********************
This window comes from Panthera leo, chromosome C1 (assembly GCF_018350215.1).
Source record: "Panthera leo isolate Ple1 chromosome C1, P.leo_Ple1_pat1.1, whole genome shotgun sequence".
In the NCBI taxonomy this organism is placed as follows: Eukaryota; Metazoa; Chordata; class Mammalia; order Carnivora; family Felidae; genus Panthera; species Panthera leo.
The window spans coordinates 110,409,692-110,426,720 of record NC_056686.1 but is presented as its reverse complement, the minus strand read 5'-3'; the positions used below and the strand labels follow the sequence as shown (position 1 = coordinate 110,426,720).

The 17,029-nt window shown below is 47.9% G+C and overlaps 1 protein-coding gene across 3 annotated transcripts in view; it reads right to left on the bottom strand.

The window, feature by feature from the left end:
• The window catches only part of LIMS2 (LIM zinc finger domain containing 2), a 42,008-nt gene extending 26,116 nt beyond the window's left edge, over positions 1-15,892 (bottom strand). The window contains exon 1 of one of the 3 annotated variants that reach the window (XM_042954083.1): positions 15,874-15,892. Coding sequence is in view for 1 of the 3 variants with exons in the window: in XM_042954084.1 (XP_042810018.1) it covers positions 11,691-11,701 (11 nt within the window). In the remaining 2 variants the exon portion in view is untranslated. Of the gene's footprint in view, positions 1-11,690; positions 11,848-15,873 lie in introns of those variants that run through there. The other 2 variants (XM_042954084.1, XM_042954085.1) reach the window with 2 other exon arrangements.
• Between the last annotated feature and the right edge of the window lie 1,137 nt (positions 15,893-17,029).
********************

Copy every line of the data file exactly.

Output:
This window comes from Panthera leo, chromosome C1 (assembly GCF_018350215.1).
Source record: "Panthera leo isolate Ple1 chromosome C1, P.leo_Ple1_pat1.1, whole genome shotgun sequence".
In the NCBI taxonomy this organism is placed as follows: Eukaryota; Metazoa; Chordata; class Mammalia; order Carnivora; family Felidae; genus Panthera; species Panthera leo.
The window spans coordinates 110,409,692-110,426,720 of record NC_056686.1 but is presented as its reverse complement, the minus strand read 5'-3'; the positions used below and the strand labels follow the sequence as shown (position 1 = coordinate 110,426,720).

The 17,029-nt window shown below is 47.9% G+C and overlaps 1 protein-coding gene across 3 annotated transcripts in view; it reads right to left on the bottom strand.

The window, feature by feature from the left end:
• The window catches only part of LIMS2 (LIM zinc finger domain containing 2), a 42,008-nt gene extending 26,116 nt beyond the window's left edge, over positions 1-15,892 (bottom strand). The window contains exon 1 of one of the 3 annotated variants that reach the window (XM_042954083.1): positions 15,874-15,892. Coding sequence is in view for 1 of the 3 variants with exons in the window: in XM_042954084.1 (XP_042810018.1) it covers positions 11,691-11,701 (11 nt within the window). In the remaining 2 variants the exon portion in view is untranslated. Of the gene's footprint in view, positions 1-11,690; positions 11,848-15,873 lie in introns of those variants that run through there. The other 2 variants (XM_042954084.1, XM_042954085.1) reach the window with 2 other exon arrangements.
• Between the last annotated feature and the right edge of the window lie 1,137 nt (positions 15,893-17,029).